Anna Faris finds sitcom that laughs in the face of dysfunction a perfect fit
Anna Faris is incredibly flattered and maybe a wee bit insulted when people who know her well insist shes the perfect actress to star in the new CBS sitcom Mom, premiering 8:30 p.m. Monday on CBS.
I take it as a compliment, of course, because heres this very complicated character whose life is a mess, Faris says. Shes dealing with problems of alcoholism and recovery, of being a single mom.
Now that shes in her 30s, shes coming to terms with the consequences of having been a teen mom and a high school dropout, her dreams not realized at all. Shes a waitress having an affair with her boss, her married boss. Shes flawed in so many ways.
What an intriguing and exciting challenge as an actress. What an amazing opportunity.
Then an undermining little thought pops into the back of her brain.
There is maybe 2 percent of me that wonders, What exactly are you suggesting about me when you say this character is so me? Faris says. I mean, Ive got it more together than that, dont I?
Most of the time, however, Faris doesnt question it, because shes enjoying the work so much.
Faris, perhaps best known for starring in the Scary Movie comedies, plays Christy, a waitress and single mother of two. Shes four months sober and trying her best to overcome a history of bad choices.
Shes also just now figuring out, to her horror, that she has become a second-generation copy of her estranged mother.
Bonnie, played by Allison Janney, is a recovering drug and sex addict. Bonnie was a horrible single parent when Christy was growing up. And now shes back, chock-full of passive-aggressive insights into Christys shortcomings but never accepting any of the blame herself.
Its enough to drive a girl to drink. Again. Which, of course, is a problem.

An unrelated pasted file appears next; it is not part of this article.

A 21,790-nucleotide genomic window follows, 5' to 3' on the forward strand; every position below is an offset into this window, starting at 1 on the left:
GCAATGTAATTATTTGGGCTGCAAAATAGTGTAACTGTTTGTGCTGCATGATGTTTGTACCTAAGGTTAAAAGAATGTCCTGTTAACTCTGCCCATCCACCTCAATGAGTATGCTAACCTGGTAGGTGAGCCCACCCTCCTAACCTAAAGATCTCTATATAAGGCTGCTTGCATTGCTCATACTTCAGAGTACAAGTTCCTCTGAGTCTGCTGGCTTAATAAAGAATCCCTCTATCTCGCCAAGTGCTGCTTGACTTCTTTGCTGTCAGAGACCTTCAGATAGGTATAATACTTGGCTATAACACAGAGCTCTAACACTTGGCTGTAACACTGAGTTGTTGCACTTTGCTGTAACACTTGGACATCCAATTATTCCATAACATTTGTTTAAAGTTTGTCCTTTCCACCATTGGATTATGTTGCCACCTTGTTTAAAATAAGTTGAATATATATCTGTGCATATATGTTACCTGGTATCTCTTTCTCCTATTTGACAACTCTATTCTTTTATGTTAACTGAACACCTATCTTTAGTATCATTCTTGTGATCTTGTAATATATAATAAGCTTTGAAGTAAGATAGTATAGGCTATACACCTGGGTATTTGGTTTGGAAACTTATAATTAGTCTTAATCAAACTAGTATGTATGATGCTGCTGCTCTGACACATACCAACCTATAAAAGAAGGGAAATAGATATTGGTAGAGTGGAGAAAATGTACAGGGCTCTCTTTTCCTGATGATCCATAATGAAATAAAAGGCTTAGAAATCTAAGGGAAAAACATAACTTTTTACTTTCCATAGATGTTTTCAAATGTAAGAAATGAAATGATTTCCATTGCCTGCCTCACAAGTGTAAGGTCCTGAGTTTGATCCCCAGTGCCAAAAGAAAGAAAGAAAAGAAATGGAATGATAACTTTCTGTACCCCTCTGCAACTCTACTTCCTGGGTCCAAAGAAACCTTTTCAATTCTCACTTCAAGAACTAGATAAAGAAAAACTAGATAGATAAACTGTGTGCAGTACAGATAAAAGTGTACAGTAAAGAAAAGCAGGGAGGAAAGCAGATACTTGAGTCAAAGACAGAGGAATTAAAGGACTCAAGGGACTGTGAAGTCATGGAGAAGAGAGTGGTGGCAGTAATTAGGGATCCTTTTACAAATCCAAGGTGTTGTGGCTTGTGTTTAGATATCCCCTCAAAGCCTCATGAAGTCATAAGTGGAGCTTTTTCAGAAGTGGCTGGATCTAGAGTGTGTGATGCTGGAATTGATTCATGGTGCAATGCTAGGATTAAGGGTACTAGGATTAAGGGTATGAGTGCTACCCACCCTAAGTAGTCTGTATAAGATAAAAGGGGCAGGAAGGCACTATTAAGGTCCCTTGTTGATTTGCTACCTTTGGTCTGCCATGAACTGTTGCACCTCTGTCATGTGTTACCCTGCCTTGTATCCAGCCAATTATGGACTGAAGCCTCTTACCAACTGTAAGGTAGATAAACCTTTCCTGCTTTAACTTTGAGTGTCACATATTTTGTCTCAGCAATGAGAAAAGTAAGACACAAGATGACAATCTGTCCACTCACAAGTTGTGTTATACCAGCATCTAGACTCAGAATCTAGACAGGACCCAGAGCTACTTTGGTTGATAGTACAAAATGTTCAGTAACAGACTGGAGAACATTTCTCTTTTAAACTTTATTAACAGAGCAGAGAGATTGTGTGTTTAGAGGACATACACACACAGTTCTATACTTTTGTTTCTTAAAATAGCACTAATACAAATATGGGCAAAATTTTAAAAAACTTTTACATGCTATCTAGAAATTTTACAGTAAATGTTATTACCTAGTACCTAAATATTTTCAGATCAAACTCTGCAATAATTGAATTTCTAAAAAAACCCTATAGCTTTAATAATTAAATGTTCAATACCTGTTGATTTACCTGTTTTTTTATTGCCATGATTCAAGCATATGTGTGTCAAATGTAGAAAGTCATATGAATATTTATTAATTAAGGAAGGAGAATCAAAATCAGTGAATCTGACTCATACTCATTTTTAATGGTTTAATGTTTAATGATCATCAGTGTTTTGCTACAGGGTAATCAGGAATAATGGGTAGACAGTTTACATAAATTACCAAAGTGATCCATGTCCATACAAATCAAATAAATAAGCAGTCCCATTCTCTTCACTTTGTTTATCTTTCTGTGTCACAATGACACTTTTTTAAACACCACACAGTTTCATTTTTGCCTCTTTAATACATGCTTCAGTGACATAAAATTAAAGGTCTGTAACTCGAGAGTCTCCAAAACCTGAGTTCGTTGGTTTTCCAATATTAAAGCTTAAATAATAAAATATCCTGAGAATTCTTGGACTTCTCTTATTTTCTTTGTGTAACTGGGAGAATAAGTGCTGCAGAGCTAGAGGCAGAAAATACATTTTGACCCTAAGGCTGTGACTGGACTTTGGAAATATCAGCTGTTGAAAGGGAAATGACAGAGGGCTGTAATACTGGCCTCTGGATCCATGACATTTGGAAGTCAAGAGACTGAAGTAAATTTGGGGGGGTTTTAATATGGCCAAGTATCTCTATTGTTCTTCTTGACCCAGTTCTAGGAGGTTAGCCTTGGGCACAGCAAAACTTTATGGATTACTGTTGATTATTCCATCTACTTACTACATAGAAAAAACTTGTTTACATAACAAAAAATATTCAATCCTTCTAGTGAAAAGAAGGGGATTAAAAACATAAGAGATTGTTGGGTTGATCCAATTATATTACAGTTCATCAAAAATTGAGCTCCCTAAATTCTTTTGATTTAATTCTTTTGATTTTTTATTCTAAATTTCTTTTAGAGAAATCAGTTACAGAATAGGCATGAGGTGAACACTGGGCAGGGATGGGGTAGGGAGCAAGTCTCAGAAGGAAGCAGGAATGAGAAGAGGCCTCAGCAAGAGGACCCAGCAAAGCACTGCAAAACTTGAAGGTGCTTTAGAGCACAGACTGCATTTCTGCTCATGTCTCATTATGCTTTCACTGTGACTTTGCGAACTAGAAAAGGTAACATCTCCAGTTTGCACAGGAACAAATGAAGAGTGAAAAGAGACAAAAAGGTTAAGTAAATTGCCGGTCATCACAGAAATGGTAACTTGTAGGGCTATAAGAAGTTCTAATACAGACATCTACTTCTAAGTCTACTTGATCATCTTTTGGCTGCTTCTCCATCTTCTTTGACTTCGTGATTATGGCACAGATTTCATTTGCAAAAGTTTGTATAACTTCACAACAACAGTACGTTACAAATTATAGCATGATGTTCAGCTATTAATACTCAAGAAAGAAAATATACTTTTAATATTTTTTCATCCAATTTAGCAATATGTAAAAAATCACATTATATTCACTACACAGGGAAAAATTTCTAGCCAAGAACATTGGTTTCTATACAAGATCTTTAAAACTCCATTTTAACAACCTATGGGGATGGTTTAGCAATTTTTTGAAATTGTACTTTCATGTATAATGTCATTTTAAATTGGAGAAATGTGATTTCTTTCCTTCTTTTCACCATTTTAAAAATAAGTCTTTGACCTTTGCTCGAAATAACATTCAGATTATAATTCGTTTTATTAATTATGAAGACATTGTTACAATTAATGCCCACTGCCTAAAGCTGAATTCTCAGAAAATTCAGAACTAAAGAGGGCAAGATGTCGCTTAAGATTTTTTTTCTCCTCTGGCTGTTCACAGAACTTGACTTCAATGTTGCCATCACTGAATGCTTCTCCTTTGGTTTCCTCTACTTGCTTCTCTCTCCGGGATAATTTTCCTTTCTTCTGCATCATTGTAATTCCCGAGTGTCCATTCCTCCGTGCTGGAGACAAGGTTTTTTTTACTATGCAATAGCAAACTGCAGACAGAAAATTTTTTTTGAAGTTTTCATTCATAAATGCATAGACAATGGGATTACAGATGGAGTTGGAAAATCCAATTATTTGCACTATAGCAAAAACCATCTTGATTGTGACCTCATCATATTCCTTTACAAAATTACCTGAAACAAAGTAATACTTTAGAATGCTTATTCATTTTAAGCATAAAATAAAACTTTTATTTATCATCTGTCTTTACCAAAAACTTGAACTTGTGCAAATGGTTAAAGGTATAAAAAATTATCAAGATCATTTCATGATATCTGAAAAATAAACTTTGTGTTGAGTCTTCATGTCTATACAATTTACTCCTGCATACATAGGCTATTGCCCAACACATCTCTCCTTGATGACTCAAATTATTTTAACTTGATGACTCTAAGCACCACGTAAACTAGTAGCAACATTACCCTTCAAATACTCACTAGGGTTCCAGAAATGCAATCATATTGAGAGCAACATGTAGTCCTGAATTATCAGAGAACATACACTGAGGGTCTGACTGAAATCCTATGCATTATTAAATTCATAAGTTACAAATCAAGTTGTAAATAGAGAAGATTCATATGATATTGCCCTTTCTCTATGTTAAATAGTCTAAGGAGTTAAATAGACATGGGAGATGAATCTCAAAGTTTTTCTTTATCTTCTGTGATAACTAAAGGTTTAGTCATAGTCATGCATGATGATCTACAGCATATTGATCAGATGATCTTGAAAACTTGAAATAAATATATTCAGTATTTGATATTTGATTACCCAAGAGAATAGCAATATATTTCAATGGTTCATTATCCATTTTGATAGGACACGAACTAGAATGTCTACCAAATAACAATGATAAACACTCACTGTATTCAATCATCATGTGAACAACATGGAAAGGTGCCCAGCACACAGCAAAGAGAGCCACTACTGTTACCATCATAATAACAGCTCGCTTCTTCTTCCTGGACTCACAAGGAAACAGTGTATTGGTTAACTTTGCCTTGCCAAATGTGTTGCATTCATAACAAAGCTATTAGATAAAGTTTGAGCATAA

Heres what I love about the premise, Faris says. Over the years, Ive been involved in developing a number of projects. And the feedback from the studio has often been, We want the girl to be more likable.
I think our industry still feels that its very risky territory for a woman in a TV series or in a movie to be unlikable. So they say, We want women viewers to be her friend and guys to have a crush on her.
And what you end up with, after you make too many compromises to please an audience, is a very lukewarm kind of character whose only flaw, maybe, is that shes clumsy. Well, Im proud to say that that hasnt been an issue with this character and this show.
Faris who is 36, married to actor Chris Pratt and mother to their 13-month-old son was beginning to embrace the idea that she might not work for a while when the Mom script showed up.
Super producer Chuck Lorre (the man behind Two and a Half Men, The Big Bang Theory and Mike & Molly) sent it over directly, cutting out her agent and manager as middlemen, hoping she would consider. She instantly fell in love with the character.
The most fulfilling moments in my career, she says, have been when Im playing lunatics.
That, by the way, is why people who know her have suggested that Christy is so her.
One troubling thought has occurred to Faris, however.
How will she react if viewers start coming forward with true stories of addiction within their own families, stories shes not equipped to hear?
I do hope this show can explore what being in recovery is about and the gifts it can give you, she says. And I hope we can do it with a sense of humor, because most of the shows on TV about addiction that Ive seen have been very grim.
But I am not prepared for potential true confessions!